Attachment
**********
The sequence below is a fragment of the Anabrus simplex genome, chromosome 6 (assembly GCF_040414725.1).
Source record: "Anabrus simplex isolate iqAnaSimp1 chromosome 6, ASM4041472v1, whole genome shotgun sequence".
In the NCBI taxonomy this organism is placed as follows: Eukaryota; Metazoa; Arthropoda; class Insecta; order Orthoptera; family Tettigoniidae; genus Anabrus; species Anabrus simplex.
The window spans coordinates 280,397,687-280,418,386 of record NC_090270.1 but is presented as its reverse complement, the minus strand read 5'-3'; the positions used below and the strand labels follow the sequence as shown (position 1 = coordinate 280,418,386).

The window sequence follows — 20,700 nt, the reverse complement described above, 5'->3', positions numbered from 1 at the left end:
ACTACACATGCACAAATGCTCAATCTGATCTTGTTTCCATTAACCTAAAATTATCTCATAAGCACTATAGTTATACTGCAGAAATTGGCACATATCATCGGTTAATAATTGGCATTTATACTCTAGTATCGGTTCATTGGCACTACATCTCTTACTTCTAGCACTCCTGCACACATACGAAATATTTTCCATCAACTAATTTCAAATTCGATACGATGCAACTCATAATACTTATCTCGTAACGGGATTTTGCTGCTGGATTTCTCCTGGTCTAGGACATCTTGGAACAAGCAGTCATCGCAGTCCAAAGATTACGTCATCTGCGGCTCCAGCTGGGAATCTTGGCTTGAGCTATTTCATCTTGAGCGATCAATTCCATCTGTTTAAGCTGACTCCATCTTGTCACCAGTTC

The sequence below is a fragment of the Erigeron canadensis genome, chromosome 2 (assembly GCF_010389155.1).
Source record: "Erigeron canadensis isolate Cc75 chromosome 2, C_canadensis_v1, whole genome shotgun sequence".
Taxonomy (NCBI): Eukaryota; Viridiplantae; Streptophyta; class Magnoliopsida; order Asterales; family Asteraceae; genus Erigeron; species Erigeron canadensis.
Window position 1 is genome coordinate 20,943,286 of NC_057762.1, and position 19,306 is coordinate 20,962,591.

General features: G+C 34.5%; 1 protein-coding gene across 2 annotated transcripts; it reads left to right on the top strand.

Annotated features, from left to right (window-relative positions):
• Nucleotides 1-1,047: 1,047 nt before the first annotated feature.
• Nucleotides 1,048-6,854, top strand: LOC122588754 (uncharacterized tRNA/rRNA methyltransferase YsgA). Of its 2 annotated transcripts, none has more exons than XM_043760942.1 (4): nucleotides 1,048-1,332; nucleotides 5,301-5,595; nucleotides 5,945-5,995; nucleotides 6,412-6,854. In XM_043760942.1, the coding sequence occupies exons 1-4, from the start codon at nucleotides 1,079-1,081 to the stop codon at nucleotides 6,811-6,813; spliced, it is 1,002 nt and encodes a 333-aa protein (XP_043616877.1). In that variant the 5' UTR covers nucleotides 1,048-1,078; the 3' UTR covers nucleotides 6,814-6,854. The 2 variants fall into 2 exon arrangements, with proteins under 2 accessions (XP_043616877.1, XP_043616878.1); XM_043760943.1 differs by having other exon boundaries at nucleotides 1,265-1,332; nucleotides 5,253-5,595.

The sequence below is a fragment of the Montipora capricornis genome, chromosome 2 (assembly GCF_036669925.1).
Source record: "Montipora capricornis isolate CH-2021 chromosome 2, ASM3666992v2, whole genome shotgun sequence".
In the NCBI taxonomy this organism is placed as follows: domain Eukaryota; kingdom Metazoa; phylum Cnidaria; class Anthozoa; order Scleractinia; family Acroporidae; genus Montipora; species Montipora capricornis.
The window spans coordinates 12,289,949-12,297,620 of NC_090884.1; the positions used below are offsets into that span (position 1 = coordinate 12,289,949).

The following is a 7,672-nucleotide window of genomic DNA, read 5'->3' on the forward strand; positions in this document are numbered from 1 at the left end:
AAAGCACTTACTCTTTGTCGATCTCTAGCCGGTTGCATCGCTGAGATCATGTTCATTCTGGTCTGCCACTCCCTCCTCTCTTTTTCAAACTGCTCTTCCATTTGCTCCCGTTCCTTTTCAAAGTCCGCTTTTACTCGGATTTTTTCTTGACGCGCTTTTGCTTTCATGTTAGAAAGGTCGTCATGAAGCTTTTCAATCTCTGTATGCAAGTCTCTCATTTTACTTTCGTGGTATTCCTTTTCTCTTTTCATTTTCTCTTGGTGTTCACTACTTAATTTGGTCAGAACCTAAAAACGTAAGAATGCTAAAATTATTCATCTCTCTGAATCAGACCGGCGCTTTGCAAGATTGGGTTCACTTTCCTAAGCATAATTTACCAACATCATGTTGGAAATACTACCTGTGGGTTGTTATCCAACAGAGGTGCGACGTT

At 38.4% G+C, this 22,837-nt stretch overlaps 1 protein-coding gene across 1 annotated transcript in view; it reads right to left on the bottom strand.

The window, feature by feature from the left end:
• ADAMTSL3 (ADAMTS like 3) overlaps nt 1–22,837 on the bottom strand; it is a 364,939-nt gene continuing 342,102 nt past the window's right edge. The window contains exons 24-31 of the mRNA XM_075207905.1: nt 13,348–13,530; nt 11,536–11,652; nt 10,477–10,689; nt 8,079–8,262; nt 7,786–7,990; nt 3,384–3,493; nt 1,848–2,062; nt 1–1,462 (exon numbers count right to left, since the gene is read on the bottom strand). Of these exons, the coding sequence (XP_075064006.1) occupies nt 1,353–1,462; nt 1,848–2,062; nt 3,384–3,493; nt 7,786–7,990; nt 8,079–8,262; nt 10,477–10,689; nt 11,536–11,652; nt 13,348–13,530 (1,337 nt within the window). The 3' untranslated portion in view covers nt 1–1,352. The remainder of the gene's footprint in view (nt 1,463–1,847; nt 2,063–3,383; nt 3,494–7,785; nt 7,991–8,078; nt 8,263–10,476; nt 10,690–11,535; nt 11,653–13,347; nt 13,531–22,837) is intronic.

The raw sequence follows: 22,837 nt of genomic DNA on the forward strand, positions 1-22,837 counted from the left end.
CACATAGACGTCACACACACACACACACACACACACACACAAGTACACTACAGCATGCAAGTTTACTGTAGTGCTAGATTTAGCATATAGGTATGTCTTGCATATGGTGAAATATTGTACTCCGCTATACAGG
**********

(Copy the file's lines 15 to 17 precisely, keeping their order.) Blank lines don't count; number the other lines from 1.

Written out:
The sequence below is a fragment of the Montipora capricornis genome, chromosome 2 (assembly GCF_036669925.1).
Source record: "Montipora capricornis isolate CH-2021 chromosome 2, ASM3666992v2, whole genome shotgun sequence".
In the NCBI taxonomy this organism is placed as follows: domain Eukaryota; kingdom Metazoa; phylum Cnidaria; class Anthozoa; order Scleractinia; family Acroporidae; genus Montipora; species Montipora capricornis.